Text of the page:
About his converting, in an interview from a few years back, he says, “He started inviting me to the masjid [mosque] and giving me literature and that's how I started to come closer to Islam.”
“It wasn't until I became a Muslim and learnt more about the religion and know who my Lord is -- that's when I started feeling tranquility and that feeling of no contentment slowly but surely went away.”
About why he left the music industry, he says “I think as far as Islamically, it cannot be a good thing. The reason why is that musical instruments is what's not permissible in Islam. So to try and spread Islam with musical instruments would be innovating, it'd be starting something new in the religion. There's a reason why the Prophet Muhammad told us to stay away from instruments -- even non-Muslims. I was reading the other day, there were some doctors and psychologists who did a research on music, and they said they don't listen to music and they don't allow their kids to listen to music. They agreed that music had an effect on them, both mentally and physically, sometimes without you knowing. Even to the point that certain musical sounds can make your heart skip a beat, some can raise your blood pressure, and some can even lead to a heart attack. Then you got the people who might argue that some musical sounds can make you calm and this and that, but in Islam, nothing should have an effect over us more than the word of God, which is the Quran. So, I try to stay away from that.”
Kamaal Ibn John Fareed
A Tribe Called Quest
People's Instinctive Travels and the Paths of Rhythm (1990)
The Low End Theory (1991)
Revised Quest for the Seasoned Traveller (1992)
Midnight Marauders (1993)
Beats, Rhymes and Life (1996)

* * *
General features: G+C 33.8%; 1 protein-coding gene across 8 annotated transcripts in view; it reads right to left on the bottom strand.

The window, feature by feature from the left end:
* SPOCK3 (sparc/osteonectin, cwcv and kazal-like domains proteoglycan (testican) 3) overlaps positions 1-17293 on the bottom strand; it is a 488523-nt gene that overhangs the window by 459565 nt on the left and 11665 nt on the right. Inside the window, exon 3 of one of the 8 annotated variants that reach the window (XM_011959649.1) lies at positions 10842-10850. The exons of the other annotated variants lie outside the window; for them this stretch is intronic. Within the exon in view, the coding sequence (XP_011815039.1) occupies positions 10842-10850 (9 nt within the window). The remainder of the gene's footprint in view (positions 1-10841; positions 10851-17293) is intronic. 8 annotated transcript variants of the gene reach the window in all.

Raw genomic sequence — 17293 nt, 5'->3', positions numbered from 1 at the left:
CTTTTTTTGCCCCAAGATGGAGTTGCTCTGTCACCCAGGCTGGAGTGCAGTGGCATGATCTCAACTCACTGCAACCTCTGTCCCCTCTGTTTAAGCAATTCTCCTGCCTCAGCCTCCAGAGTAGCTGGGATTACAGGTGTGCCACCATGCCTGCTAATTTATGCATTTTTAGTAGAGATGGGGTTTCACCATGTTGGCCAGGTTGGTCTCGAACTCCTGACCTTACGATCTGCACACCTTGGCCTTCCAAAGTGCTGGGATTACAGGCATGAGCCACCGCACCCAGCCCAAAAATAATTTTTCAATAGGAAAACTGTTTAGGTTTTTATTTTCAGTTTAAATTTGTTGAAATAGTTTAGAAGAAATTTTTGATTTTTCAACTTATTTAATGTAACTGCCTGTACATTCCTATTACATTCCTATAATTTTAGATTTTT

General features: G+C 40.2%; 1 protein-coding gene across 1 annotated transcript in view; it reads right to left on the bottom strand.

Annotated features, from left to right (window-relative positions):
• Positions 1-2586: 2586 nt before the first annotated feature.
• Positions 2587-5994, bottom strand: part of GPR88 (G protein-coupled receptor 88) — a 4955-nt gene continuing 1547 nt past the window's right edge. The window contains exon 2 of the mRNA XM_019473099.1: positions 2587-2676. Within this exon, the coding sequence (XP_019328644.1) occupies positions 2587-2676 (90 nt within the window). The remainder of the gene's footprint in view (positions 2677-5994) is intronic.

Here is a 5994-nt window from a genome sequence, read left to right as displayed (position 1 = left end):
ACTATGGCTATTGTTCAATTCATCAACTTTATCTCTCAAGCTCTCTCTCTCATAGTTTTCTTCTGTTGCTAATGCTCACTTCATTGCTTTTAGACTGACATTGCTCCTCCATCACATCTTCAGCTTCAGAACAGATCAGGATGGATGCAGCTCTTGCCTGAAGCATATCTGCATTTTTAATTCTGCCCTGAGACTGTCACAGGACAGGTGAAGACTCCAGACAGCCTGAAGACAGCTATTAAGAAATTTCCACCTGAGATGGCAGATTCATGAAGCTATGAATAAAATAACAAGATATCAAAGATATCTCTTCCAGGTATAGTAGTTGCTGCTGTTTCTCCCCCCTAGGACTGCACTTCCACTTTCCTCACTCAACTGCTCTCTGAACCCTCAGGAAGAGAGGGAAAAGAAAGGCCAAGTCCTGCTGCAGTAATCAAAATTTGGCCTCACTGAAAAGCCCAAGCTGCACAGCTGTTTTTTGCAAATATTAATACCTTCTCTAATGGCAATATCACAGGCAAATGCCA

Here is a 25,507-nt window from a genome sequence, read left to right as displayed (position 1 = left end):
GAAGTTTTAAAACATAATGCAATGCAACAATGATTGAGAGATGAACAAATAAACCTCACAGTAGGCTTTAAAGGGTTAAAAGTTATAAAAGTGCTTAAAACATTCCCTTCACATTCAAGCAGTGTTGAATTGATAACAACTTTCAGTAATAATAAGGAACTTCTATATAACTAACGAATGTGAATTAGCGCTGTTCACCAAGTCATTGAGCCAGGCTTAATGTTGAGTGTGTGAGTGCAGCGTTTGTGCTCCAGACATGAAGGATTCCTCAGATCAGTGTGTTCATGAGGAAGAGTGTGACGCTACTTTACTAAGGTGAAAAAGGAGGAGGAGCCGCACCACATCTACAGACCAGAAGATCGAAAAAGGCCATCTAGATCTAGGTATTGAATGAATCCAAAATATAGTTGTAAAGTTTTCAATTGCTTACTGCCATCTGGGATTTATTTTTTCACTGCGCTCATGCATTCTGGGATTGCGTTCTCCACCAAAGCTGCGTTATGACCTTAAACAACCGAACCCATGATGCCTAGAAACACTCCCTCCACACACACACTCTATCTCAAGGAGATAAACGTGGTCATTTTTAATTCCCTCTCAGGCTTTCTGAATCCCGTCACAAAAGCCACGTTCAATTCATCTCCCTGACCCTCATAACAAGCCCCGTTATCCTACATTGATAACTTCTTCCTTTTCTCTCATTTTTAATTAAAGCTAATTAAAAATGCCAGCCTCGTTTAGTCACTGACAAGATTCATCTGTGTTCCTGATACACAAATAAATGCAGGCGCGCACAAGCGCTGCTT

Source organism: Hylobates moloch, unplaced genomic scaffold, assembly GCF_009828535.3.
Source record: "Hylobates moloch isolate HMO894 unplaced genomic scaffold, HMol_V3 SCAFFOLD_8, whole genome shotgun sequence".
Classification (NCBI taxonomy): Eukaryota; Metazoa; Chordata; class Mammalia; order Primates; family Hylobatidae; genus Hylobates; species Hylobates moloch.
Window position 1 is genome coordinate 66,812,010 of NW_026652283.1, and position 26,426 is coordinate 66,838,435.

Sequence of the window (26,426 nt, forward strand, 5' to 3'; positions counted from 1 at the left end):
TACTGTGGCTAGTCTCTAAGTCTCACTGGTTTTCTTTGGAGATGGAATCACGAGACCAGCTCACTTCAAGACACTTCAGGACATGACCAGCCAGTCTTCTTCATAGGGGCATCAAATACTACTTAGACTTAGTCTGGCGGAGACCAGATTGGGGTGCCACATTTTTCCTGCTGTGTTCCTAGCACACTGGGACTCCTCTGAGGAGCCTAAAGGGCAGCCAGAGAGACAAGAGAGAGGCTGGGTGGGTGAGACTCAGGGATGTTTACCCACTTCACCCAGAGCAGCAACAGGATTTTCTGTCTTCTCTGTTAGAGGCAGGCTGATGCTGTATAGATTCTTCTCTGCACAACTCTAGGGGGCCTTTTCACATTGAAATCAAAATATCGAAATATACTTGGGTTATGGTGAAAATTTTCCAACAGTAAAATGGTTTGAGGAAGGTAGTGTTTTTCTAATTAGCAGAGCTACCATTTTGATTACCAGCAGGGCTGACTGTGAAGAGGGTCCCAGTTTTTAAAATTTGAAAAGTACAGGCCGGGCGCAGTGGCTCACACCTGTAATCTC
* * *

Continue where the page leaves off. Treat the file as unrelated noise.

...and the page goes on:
The Love Movement (1998)
Kamaal the Abstract (2002)
The Renaissance (2008)
Total Albums Sold
Q-Tip became interested in Islam after enlisting the Nation of Islam and Afrikaa Bambaataa for protection after a physical altercation with Wreckx-n-Effect, another rap group, over a line spit by fellow A Tribe Called Quest member, Phife. He then converted to Islam in the mid-1990s and changed his name to Kamaal Ibn John Fareed.
In a September 27, 2001 interview with Le Monde, Q-tip had this to say about how Islam and Hip Hop complement each other spiritually, "Hip-hop deals with words and wordplay. And when you deal with something that is eloquent, you tend to get swept away by it. Hip-hop deals with the lowest form of the part of the ego, the lowest part of the psyche. It deals with more of the animalistic environment of the human being, in the sense that it allows [animalistic actions] to continue. Whereas in al-Islam, it deals with how to suppress it. Islam is about curbing your animalistic way and things of that nature." And then criticizing the Five Percenters, he adds: "With the Five Percent, it may speak about it, but it writes everything off. That you can do anything you want 'cause you're a God..."
Trevor George Smith, Jr.
Leaders of the New School
A Future Without A Past (1991)
T.I.M.E. (The Inner Mind’s Eye) (1993)
The Imperial (1998)
The Coming (1996)
When Disaster Strikes (1997)
E.L.E. (Extinction Level Event): The Final World Front (1998)
It Ain't Safe No More (2002)
The Big Bang (2006)
Total Albums Sold